• Chapter Four Stochastic Processes
      (pp. 76-97)

      Probability theory is a mathematical model for the description and interpretation of phenomena represented by variables, referred to asrandomorstochastic variables, that show statistical variability.¹Stochastic processesare defined as collections of infinitely many functions of time {y(t)}, such that the values of the functionsy(t) at any specified time constitute a stochastic variable.² In this chapter we present basic elements of the theory of stochastic processes used in Chapter 5 for the development of the stochastic Melnikov approach. Basic elements of probability theory are reviewed in Appendix A5.

      Section 4.1 presents basic definitions and results of the...

    • Chapter Five Chaotic Transitions in Stochastic Dynamical Systems and the Melnikov Process
      (pp. 98-126)

      The purpose of this chapter is to develop thestochastic Melnikov method, that is, to extend the Melnikov method for the case of stochastic near-integrable multistable systems.

      It was shown in Chapter 3 that deterministic near-integrable planar multistable systems can have irregular steady-state motions sensitive to initial conditions and exhibiting chaotic transitions between preferred regions of phase space (Figs. 3.12, 3.15, and 3.17; see also Fig. 1.1c). Similar motions with chaotic transitions occur in near-integrable multistable planar systems with stochastic excitation (by definition these include systems with a combination of stochastic and deterministic excitations). Experiments on the electronic device known...


    • Chapter Six Vessel Capsizing
      (pp. 129-133)

      This chapter describes an application of the stochastic Melnikov method in naval architecture, based on a model developed by Falzarano et al. (1992) and results obtained by Hsieh, Troesch, and Shaw (1994). In this model the vessel is safe as long as the angle of roll (rotation about the longitudinal axis of the vessel) due to forces induced by random waves does not exceed a critical value.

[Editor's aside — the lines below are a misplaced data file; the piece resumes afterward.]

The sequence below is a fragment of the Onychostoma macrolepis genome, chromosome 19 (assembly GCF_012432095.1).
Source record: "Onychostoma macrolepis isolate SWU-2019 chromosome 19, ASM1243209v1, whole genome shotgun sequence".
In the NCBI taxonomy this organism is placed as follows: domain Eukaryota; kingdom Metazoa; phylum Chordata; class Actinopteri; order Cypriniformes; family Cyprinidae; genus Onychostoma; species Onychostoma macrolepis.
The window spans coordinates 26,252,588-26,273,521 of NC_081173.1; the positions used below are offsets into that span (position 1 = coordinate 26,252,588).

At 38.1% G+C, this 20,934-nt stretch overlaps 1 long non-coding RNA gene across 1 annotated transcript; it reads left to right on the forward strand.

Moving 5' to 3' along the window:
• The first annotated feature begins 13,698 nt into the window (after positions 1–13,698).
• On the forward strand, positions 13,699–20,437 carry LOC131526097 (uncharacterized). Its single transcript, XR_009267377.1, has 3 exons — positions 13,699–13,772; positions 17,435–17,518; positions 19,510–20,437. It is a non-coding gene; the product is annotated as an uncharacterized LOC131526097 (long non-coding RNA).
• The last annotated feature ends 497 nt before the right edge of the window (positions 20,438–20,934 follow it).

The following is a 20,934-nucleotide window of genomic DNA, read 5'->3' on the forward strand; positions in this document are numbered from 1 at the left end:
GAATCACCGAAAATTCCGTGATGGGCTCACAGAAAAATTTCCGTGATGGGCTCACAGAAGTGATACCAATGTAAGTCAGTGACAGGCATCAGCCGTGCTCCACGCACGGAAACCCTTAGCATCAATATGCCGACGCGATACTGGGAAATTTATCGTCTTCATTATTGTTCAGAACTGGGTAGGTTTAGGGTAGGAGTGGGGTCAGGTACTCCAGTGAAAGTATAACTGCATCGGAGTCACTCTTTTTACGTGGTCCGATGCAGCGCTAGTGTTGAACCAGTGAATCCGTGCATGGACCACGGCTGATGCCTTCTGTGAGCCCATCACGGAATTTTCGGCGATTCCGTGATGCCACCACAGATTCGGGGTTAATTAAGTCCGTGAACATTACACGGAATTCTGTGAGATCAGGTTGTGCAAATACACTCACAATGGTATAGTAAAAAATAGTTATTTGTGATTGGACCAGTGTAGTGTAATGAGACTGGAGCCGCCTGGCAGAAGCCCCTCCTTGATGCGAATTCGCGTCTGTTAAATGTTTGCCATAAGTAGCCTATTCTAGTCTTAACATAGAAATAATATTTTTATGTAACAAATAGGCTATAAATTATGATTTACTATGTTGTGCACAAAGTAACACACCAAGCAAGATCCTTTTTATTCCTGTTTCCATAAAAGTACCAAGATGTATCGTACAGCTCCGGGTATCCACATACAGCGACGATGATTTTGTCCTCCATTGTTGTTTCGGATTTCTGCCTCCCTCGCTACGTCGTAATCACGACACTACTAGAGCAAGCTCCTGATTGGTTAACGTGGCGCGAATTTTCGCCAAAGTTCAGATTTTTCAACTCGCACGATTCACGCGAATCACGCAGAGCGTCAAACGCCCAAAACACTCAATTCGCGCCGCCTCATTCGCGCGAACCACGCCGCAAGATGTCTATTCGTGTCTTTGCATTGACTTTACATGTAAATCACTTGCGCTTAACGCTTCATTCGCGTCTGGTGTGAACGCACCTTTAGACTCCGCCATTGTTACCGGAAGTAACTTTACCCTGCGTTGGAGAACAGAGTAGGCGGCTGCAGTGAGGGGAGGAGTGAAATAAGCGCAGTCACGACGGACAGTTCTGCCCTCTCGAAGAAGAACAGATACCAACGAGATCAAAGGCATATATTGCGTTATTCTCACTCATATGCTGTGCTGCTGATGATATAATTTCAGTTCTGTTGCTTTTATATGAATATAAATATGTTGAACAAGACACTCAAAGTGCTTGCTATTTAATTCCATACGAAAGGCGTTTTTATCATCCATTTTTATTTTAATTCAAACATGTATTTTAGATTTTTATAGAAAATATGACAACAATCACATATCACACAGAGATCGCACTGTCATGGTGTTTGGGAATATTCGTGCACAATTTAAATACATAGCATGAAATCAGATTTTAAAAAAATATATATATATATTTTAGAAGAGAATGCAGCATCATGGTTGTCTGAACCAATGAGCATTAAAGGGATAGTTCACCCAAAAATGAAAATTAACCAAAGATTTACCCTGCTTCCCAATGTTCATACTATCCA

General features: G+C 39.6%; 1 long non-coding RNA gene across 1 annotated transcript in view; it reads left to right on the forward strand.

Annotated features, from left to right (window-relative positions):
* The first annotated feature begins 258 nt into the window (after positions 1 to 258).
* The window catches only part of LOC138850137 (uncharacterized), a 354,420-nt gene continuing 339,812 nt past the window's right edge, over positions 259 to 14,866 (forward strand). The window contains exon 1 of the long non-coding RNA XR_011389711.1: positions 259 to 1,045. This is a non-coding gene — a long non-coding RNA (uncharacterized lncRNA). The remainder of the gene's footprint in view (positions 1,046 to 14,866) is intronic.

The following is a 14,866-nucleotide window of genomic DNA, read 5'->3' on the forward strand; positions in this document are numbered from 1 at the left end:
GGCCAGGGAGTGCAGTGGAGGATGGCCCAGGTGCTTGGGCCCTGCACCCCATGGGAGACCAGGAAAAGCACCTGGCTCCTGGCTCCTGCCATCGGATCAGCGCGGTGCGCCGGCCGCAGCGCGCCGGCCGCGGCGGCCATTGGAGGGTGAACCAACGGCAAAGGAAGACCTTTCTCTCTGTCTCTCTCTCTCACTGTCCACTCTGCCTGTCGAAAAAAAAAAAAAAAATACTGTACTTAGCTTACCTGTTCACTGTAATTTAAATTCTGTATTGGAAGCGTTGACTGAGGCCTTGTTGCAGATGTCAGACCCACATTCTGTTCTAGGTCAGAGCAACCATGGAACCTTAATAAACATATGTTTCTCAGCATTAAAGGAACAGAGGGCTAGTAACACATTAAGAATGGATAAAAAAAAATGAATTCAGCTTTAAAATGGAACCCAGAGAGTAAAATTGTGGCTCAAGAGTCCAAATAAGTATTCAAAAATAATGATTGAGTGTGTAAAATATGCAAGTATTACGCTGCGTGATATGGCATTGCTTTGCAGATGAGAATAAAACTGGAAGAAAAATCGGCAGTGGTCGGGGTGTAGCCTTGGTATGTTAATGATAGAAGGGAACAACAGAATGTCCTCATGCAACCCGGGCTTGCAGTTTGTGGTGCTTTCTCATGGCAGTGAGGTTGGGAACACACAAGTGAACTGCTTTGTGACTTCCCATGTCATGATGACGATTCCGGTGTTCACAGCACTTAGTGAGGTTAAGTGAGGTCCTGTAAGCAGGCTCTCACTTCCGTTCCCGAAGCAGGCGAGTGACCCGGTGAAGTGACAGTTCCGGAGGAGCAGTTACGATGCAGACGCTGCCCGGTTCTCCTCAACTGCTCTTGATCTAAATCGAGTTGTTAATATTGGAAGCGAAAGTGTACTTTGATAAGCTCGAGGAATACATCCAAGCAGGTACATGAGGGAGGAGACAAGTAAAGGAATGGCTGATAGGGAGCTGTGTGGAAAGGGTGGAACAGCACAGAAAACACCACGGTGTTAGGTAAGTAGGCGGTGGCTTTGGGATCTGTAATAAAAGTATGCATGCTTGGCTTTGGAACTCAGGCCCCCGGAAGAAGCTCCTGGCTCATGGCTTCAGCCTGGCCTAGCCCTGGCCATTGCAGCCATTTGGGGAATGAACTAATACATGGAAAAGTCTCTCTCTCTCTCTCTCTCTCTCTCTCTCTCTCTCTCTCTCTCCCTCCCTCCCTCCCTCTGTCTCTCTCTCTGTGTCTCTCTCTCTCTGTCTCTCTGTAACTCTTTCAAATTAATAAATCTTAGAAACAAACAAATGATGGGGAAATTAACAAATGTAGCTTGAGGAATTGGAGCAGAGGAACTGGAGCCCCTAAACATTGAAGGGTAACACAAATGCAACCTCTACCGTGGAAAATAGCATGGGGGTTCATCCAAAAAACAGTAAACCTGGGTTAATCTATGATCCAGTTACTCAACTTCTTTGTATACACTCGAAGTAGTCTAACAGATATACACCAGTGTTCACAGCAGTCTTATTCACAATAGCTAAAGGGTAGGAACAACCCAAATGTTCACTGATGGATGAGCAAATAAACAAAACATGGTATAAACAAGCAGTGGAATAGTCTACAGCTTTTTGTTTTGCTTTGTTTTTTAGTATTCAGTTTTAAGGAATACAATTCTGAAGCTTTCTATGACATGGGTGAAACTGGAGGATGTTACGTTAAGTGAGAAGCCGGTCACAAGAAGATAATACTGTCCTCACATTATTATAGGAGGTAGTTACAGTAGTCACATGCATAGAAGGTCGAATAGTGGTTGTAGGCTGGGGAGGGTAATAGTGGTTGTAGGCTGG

Section 6.1 describes the model for the vessel dynamics. Section 6.2 presents a numerical example for a specific type of vessel.

      The equation of rolling motion of the vessel represents the balance of...

    • Chapter Seven Open-Loop Control of Escapes in Stochastically Excited Systems
      (pp. 134-143)

      The performance of certain nonlinear stochastic systems is deemed acceptable if, during a specified time interval, the systems have sufficiently low probabilities of escape from a preferred region of phase space. An example is the motion of a vessel subjected to wave loading (Chapter 6). Given a design sea state, the vessel’s motion must have an acceptably small probability of escape from the safe region of phase space. If that probability is too large, its reduction must be achieved by redesigning the system and/or resorting to a suitable control strategy.

      In this chapter we describe the basic principle of an...

    • Chapter Eight Stochastic Resonance
      (pp. 144-155)

      In this chapter we briefly review the stochastic resonance phenomenon, for which we provide an interpretation in chaotic dynamics terms. We use the Melnikov method to (1) assess the role of the noise spectrum in stochastic resonance, and (2) extend the definition of stochastic resonance, that is, show that stochastic resonance can be induced not only by increasing the stochastic excitation of the system but, alternatively, by adding a deterministic excitation. We present results of numerical simulations which show the usefulness of the Melnikov approach to stochastic resonance.

      In Section 8.1 we define stochastic resonance and briefly describe its underlying...

    • Chapter Nine Cutoff Frequency of Experimentally Generated Noise for a First-Order Dynamical System
      (pp. 156-158)